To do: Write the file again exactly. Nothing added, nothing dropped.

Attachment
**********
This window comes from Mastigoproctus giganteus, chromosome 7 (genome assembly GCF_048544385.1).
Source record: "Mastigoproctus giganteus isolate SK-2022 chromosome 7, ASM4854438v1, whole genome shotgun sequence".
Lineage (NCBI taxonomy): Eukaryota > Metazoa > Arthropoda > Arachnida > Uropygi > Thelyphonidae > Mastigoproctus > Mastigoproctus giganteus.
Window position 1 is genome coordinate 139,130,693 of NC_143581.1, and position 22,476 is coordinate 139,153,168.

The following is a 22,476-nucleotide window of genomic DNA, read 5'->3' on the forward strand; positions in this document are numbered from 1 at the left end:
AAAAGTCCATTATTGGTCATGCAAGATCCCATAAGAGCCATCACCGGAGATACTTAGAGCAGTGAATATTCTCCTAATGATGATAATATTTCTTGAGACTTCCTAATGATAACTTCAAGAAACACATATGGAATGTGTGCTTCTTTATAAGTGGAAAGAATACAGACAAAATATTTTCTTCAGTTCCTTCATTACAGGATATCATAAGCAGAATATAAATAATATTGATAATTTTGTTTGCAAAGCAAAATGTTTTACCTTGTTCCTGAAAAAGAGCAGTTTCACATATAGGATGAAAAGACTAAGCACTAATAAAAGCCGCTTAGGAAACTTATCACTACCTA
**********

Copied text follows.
This window comes from Mastigoproctus giganteus, chromosome 7 (genome assembly GCF_048544385.1).
Source record: "Mastigoproctus giganteus isolate SK-2022 chromosome 7, ASM4854438v1, whole genome shotgun sequence".
Lineage (NCBI taxonomy): Eukaryota > Metazoa > Arthropoda > Arachnida > Uropygi > Thelyphonidae > Mastigoproctus > Mastigoproctus giganteus.
Window position 1 is genome coordinate 139,130,693 of NC_143581.1, and position 22,476 is coordinate 139,153,168.

The following is a 22,476-nucleotide window of genomic DNA, read 5'->3' on the forward strand; positions in this document are numbered from 1 at the left end:
AAAAGTCCATTATTGGTCATGCAAGATCCCATAAGAGCCATCACCGGAGATACTTAGAGCAGTGAATATTCTCCTAATGATGATAATATTTCTTGAGACTTCCTAATGATAACTTCAAGAAACACATATGGAATGTGTGCTTCTTTATAAGTGGAAAGAATACAGACAAAATATTTTCTTCAGTTCCTTCATTACAGGATATCATAAGCAGAATATAAATAATATTGATAATTTTGTTTGCAAAGCAAAATGTTTTACCTTGTTCCTGAAAAAGAGCAGTTTCACATATAGGATGAAAAGACTAAGCACTAATAAAAGCCGCTTAGGAAACTTATCACTACCTA